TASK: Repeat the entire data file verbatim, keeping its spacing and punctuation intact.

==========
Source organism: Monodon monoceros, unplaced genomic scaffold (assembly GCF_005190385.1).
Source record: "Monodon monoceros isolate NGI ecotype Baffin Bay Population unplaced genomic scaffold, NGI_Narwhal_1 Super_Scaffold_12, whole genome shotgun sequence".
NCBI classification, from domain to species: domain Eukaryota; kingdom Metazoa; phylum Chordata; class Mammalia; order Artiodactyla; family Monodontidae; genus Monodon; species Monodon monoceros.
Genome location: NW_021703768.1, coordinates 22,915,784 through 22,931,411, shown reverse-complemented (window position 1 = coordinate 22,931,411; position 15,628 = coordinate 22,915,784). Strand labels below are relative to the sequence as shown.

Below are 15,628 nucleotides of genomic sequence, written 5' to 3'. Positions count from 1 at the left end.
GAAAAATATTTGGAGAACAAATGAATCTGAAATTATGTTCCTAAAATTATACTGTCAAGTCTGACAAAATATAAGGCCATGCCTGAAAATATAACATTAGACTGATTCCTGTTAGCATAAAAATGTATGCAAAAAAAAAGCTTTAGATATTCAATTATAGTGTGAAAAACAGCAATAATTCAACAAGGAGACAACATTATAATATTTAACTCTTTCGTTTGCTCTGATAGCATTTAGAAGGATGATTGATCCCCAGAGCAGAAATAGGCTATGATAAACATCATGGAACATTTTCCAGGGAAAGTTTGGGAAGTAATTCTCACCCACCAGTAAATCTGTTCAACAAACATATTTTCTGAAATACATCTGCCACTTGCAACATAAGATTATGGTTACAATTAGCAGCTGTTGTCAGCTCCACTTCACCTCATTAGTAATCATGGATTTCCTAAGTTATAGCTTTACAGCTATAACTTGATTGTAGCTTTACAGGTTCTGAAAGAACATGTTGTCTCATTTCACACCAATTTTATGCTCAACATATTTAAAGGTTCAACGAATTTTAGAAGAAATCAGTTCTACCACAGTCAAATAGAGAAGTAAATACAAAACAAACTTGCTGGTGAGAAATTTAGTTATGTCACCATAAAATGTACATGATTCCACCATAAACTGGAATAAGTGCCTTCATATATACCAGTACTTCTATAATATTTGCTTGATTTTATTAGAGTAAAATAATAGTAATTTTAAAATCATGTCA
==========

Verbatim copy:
Source organism: Monodon monoceros, unplaced genomic scaffold (assembly GCF_005190385.1).
Source record: "Monodon monoceros isolate NGI ecotype Baffin Bay Population unplaced genomic scaffold, NGI_Narwhal_1 Super_Scaffold_12, whole genome shotgun sequence".
NCBI classification, from domain to species: domain Eukaryota; kingdom Metazoa; phylum Chordata; class Mammalia; order Artiodactyla; family Monodontidae; genus Monodon; species Monodon monoceros.
Genome location: NW_021703768.1, coordinates 22,915,784 through 22,931,411, shown reverse-complemented (window position 1 = coordinate 22,931,411; position 15,628 = coordinate 22,915,784). Strand labels below are relative to the sequence as shown.

Below are 15,628 nucleotides of genomic sequence, written 5' to 3'. Positions count from 1 at the left end.
GAAAAATATTTGGAGAACAAATGAATCTGAAATTATGTTCCTAAAATTATACTGTCAAGTCTGACAAAATATAAGGCCATGCCTGAAAATATAACATTAGACTGATTCCTGTTAGCATAAAAATGTATGCAAAAAAAAAGCTTTAGATATTCAATTATAGTGTGAAAAACAGCAATAATTCAACAAGGAGACAACATTATAATATTTAACTCTTTCGTTTGCTCTGATAGCATTTAGAAGGATGATTGATCCCCAGAGCAGAAATAGGCTATGATAAACATCATGGAACATTTTCCAGGGAAAGTTTGGGAAGTAATTCTCACCCACCAGTAAATCTGTTCAACAAACATATTTTCTGAAATACATCTGCCACTTGCAACATAAGATTATGGTTACAATTAGCAGCTGTTGTCAGCTCCACTTCACCTCATTAGTAATCATGGATTTCCTAAGTTATAGCTTTACAGCTATAACTTGATTGTAGCTTTACAGGTTCTGAAAGAACATGTTGTCTCATTTCACACCAATTTTATGCTCAACATATTTAAAGGTTCAACGAATTTTAGAAGAAATCAGTTCTACCACAGTCAAATAGAGAAGTAAATACAAAACAAACTTGCTGGTGAGAAATTTAGTTATGTCACCATAAAATGTACATGATTCCACCATAAACTGGAATAAGTGCCTTCATATATACCAGTACTTCTATAATATTTGCTTGATTTTATTAGAGTAAAATAATAGTAATTTTAAAATCATGTCA